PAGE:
Gillespie Dam

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Gillespie Dam
Gillespie Dam.jpg
The Gila River flows freely through the breached dam.
Official name Gillespie Dam
Location Maricopa County, Arizona, USA
Opening date 1921[1]
Dam and spillways
Impounds Gila River
Height 80 feet (24 m)
Length 1,700 feet (520 m)
Creates Gillespie Dam Reservoir (former)

The Gillespie Dam is a concrete gravity dam located on the Gila River between the towns of Buckeye and Gila Bend, Arizona. The dam was constructed during the 1920s for primarily irrigation purposes. A portion of the dam failed unexpectedly in 1993 during unusually heavy rains.


The Gillespie Dam was constructed circa 1920 by a local rancher, Frank Gillespie, to replace an existing structure.[2][3] As the dam was located at an important river crossing that would later become US Route 80, the Arizona Highway Department - the predecessor to the Arizona Department of Transportation - constructed a concrete apron at the foot of the dam to allow for vehicular crossings. As the dam was a simple spillover construction, during times of heavy runoff cars would have to be pulled through the flow by trucks, and during floods could not cross at all.[1]

In anticipation of the formation of the United States Highway System in 1926, the Highway Department commissioned the construction of a steel truss bridge just downstream from the dam. The bridge was completed and opened to traffic on August 1, 1927 at a cost of US$320,000 (US$3,950,000 in 2007). The bridge, which was at the time the longest highway bridge in the state of Arizona, was immediately incorporated into the highway system as Route 80.[1] The bridge carried US 80 traffic until 1956 when the highway was decommissioned, devolving to a county highway, thus placing the bridge under Maricopa County care. The bridge was added to the National Register of Historic Places on May 5, 1981.[4]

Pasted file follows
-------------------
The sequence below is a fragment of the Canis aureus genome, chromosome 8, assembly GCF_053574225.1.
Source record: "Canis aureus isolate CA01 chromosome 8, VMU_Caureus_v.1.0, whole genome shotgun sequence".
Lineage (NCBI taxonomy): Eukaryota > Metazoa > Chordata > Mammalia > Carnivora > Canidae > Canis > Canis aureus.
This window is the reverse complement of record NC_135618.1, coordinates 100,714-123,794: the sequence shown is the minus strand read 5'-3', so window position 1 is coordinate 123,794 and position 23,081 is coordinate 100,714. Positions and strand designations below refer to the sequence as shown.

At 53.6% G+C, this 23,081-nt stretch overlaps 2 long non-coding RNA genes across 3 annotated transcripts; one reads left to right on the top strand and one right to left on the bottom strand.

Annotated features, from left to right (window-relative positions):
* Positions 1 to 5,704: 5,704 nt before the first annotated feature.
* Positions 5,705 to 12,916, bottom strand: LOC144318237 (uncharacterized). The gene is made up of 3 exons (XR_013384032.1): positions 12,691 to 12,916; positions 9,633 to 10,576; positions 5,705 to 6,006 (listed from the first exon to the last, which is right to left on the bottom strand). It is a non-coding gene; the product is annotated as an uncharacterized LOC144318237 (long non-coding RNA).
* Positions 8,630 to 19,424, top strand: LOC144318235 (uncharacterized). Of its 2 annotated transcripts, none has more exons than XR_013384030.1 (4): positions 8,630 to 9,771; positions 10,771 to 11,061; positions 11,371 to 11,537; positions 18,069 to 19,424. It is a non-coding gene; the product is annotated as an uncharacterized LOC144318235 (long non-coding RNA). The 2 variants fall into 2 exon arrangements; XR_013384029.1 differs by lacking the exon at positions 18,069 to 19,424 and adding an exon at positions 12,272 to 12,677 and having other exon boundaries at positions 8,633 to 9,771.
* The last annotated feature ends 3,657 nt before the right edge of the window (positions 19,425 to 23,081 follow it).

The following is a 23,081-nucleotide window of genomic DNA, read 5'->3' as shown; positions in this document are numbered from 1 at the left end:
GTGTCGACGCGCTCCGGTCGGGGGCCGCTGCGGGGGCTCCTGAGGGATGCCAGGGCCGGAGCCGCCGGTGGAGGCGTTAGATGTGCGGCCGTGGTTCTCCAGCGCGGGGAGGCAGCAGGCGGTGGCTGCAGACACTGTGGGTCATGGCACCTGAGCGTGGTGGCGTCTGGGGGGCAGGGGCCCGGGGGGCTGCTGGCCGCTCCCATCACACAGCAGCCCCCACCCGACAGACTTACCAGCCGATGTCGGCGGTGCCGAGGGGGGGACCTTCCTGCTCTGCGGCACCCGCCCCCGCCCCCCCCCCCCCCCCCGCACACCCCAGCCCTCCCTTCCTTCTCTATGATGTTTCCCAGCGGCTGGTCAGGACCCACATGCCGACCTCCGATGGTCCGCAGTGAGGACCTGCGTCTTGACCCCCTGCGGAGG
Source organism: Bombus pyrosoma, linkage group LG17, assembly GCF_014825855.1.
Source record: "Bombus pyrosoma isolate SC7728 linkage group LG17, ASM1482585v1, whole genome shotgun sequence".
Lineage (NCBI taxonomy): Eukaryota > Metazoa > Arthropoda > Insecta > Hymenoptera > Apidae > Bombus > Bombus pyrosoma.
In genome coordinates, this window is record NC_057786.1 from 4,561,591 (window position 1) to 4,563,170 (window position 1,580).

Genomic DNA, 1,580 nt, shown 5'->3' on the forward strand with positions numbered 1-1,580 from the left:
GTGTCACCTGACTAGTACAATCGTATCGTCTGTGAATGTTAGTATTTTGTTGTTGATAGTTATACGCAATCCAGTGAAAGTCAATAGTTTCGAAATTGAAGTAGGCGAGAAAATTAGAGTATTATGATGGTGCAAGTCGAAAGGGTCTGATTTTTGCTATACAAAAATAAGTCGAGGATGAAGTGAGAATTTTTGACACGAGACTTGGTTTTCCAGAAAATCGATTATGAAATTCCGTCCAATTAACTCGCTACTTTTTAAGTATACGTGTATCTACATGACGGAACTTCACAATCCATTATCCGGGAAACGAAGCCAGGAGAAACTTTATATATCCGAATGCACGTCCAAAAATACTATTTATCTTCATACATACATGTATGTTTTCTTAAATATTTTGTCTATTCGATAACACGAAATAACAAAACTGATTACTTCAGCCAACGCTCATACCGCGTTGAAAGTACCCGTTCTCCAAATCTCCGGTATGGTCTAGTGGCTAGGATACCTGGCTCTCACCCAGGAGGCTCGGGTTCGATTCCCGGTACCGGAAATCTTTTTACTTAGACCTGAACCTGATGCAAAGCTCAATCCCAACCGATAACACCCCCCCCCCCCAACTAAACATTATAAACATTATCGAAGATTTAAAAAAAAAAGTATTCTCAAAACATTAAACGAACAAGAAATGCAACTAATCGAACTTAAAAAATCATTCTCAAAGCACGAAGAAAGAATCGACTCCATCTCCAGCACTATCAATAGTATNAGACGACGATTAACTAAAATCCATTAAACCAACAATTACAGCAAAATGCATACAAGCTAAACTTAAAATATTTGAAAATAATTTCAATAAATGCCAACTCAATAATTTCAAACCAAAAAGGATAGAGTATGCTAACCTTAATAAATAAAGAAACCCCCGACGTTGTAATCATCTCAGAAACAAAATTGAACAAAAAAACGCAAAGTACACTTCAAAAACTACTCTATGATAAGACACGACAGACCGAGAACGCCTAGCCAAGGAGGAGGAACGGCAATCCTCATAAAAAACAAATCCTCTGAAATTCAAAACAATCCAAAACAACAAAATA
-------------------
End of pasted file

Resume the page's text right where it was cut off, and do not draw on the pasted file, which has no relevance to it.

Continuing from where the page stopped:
The winter months of 1993 saw unusually high rainfall amounts that resulted in record flows through central Arizona rivers and streams, including the Salt River, a major tributary to the Gila upstream from the Gillespie Dam.[5] At approximately 10:30 on the morning of January 9, the dam failed when a segment approximately 120 feet (37 m) in length collapsed into the river. While the precise cause of the failure is unknown, the extreme flooding was almost certainly a contributing factor. The precise size of the flood was not recorded due to equipment failure, but an estimate based upon a high-water mark recorded on USGS equipment yielded a peak flow of approximately 200,000 cubic feet (5,700 m3) per second, corresponding to a predicted 65-year flood, or a flood of a magnitude anticipated only once per 65 years. The previous high, recorded during similarly disastrous floods in 1980, had been 178,000 cubic feet (5,000 m3) per second.[6]

Due to the failure, three underground natural gas lines were exposed and later severed by the floodwaters. The bridge downstream survived, and was deemed safe for travel.[1]

The remnants of the dam remain in place and the area is largely accessible to the public. A small earthen embankment exists to divert water into nearby canals.


  1. ^ a b c d "Historic Gillespie Dam". Town of Gila Bend. Retrieved 2008-06-03. [dead link]
  2. ^ "Field Excursion Reports". United Nations University. Retrieved 2008-06-03. 
  3. ^ "Feature Detail Report for: Gillespie". Geographic Names Information System. United States Geological Survey. 
  4. ^ "Gillespie Dam Bridge". Arizona State Parks. Archived from the original on May 26, 2006. Retrieved 2008-06-03. 
  5. ^ "Arizona's Most Notable Storms". National Weather Service. Retrieved 2008-06-03. 
  6. ^ Larson, Robert; James Slosson (1997). Storm-induced Geologic Hazards: Case Histories from the 1992-1993 Winter. Geological Society of America. pp. 32–33. 

Coordinates: 33°13′45″N 112°46′10″W / 33.22917°N 112.76944°W / 33.22917; -112.76944